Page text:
Angular 4+, Empower Dynamic Form, Part 2: Make It Better

We had a simple yet good start on dynamic form in the part one of Empower Dynamic Form. We made it work. Now, we need to make it better (much better). I reckon CSS is either too simple or too boring for us. Imagine that you spend hours playing on CSS, and when the others looking at the page with your favorite design, they might say it is pretty beautiful or ugly depending on their mood. Believe me, it is fun to have a GUI review meeting…

So, I decided not to add the CSS to give you the chance to comment on it. The agenda for us is to make the form structurally enriched. In another word, make the form more powerful to handle more complicated GUI models.

Quite often, we have a group of HTML elements that we want to demarcate. We want to display/handle them in a way that it looks like the elements are from the same clan.

Let’s re-organize the model to include two groups:

  • Previous, we have Type “My Lady” and “My Man”. Now, let’s add a group Sex to indicate how attractive the residents are. Group Sex has two DropDown elements: Type “My Lady” and “My Man”, and Sexy “Yes!” and “Oh, Yeah!”
  • A new group Address is added to record where the residents live. The group has one TextField element Street and one DropDown element Location.

To tailer our model to include the new groups, we add two new classes under src/app/model.

address.ts to represent the Address group:

sex.ts to represent the Sex group:

Modify myModelParam.ts to include the new parameters sexy, street, and location for new groups (The bold sections are the parts changed from part 1 codes):

Modify myModel.ts to include the new groups, Sex and Address:

As you might already know, in Angular, we use FormGroup to group the set of elements as the GUI control. In this section, we are going to look at how to configure the group elements, and how to convert our group element configuration to the FormGroup.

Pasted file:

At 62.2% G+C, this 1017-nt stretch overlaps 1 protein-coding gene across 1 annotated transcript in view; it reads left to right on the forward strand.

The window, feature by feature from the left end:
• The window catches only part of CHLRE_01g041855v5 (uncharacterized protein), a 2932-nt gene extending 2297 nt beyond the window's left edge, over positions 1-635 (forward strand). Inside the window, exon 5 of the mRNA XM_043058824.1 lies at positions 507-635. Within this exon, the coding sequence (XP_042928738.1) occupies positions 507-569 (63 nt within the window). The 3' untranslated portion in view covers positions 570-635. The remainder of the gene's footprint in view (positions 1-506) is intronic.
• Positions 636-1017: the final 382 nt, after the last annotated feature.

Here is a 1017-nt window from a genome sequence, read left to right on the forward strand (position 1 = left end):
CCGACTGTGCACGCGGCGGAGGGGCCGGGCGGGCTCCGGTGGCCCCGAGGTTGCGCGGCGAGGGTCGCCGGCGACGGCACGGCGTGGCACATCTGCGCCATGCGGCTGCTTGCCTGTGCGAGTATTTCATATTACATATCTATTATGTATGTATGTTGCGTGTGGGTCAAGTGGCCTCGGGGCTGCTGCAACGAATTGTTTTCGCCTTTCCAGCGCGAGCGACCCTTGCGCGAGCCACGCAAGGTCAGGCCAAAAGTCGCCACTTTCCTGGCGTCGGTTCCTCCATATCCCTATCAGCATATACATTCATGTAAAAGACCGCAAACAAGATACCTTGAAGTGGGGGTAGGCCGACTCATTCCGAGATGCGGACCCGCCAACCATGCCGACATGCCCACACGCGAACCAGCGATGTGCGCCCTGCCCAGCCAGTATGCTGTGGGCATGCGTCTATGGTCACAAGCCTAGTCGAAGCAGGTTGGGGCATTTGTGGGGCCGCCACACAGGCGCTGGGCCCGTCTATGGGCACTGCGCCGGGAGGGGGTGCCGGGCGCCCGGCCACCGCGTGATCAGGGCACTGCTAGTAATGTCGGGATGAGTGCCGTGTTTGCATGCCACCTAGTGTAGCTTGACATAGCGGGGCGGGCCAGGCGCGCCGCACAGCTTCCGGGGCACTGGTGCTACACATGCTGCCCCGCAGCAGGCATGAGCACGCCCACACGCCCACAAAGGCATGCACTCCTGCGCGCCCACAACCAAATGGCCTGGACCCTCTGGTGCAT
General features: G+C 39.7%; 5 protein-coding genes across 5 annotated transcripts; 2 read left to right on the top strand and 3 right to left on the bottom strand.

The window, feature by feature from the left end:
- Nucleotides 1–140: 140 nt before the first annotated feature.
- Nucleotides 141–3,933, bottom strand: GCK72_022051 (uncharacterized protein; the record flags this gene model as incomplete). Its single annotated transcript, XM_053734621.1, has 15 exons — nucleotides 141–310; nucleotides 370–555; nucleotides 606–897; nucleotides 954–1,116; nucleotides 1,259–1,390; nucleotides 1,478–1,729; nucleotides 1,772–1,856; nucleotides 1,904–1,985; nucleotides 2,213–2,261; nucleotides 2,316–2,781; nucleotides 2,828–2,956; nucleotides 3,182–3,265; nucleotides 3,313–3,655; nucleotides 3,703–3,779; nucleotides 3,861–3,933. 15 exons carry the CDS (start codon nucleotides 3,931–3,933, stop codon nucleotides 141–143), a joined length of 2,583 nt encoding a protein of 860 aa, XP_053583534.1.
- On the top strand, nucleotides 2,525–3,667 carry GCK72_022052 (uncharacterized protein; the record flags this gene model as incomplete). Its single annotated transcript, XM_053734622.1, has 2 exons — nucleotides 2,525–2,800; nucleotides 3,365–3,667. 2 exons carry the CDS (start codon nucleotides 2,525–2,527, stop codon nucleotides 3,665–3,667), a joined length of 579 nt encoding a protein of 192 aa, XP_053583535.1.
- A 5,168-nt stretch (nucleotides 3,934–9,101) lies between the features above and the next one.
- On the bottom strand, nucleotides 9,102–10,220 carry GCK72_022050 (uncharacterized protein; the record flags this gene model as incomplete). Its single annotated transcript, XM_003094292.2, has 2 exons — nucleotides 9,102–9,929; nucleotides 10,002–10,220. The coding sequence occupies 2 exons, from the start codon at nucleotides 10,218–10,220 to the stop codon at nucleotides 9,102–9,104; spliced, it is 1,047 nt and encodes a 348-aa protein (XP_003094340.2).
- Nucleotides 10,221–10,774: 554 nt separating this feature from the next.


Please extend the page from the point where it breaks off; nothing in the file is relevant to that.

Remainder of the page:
In part one, we used the FormElement to represent/configure the elements on the HTML page. For example, a TextField represents a input field, DropDown represents a select field. Similarly, to configure a group of elements, we introduce a new sub-class of FormElement: Group, which will reside under src/app/group-element/. Wait a minute, why/how do we get the src/app/group-element/ directory?

In order to organize/display the group elements gracefully, we will need a new component, group-element, so that the group-element can reuse the previous form-element component and group-element component itself in a recursive manner.

To generate group-element:

This will generate the group-element component under src/app/group-element/.

Here we are. That is why/how we get the src/app/group-element/ directory. Our group.ts lives happily inside src/app/group-element/:

If you are familiar with design patterns, here is an example of Composite Pattern, where Group serves as the composite of its leaves and itself. If there are nested groups in elements, toFormGroup method recursively converts the group configuration to a map of FormGroup, and then toFormControl method converts everything in the group to the final FormGroup.